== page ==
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Oh NASA

Posted by feww on February 24, 2009

NASA Still Believes You Need a Rocket Scientist to Launch a Satellite into Orbit!

NASA’s mission to measure carbon dioxide from space fails as the $300 million satellite dives into Antarctica.


NASA’s Orbiting Carbon Observatory and its Taurus booster lift off from Vandenberg Air Force Base. A contingency was declared a few minutes later. Image credit: NASA TV

OCO was launched on a Taurus XL, the smallest rocket used by NASA.  XL is manufactured by Orbital Sciences Corporation and has reportedly flown eight times, with a 25 percent failure rate (two failures including the OCO  launch).

In a statement released shortly after the failed launch NASA said:

NASA’s Orbiting Carbon Observatory satellite failed to reach orbit after its 4:55 a.m. EST liftoff this morning from California’s Vandenberg Air Force Base.

Preliminary indications are that the fairing on the Taurus XL launch vehicle failed to separate. The fairing is a clamshell structure that encapsulates the satellite as it travels through the atmosphere.

The spacecraft did not reach orbit and likely landed in the Pacific Ocean near Antarctica, said John Brunschwyler, the program manager for the Taurus XL.

A Mishap Investigation Board will immediately be convened to determine the cause of the launch failure.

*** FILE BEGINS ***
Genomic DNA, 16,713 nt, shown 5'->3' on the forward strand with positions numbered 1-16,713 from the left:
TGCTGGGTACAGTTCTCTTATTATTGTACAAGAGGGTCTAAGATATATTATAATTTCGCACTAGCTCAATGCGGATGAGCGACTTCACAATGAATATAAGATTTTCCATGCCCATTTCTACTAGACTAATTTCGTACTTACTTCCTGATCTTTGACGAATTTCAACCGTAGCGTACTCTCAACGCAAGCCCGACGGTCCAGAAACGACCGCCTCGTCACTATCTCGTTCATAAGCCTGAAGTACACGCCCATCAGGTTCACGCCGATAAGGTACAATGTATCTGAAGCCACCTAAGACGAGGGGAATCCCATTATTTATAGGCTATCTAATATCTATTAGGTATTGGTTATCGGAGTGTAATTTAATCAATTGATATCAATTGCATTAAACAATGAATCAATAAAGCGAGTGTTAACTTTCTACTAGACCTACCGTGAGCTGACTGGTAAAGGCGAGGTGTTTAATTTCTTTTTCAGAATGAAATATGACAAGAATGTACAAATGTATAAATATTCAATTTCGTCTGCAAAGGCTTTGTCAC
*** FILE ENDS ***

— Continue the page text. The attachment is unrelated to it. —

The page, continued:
Preliminary indications are that the fairing on the Taurus XL launch vehicle failed to separate. The fairing is a clamshell structure that encapsulates the satellite as it travels through the atmosphere.

The European Space Agency, ESA, reconstructed its Cryosat spacecraft after it was destroyed on launch in 2006.  ESA officials recently announced that it would be launched again in late 2009.  However, the future of the OCO mission remains uncertain for now.


This is an artist’s concept of the Orbiting Carbon Observatory. The mission, scheduled to launch in early 2009, will be the first spacecraft dedicated to studying atmospheric carbon dioxide, the principal human-produced driver of climate change. It will provide the first global picture of the human and natural sources of carbon dioxide and the places where this important greenhouse gas is stored. Such information will improve global carbon cycle models as well as forecasts of atmospheric carbon dioxide levels and of how our climate may change in the future. Image credit: NASA/JPL. Caption: NASA.

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One Response to “Oh NASA”

  1. […] Oh NASA […]

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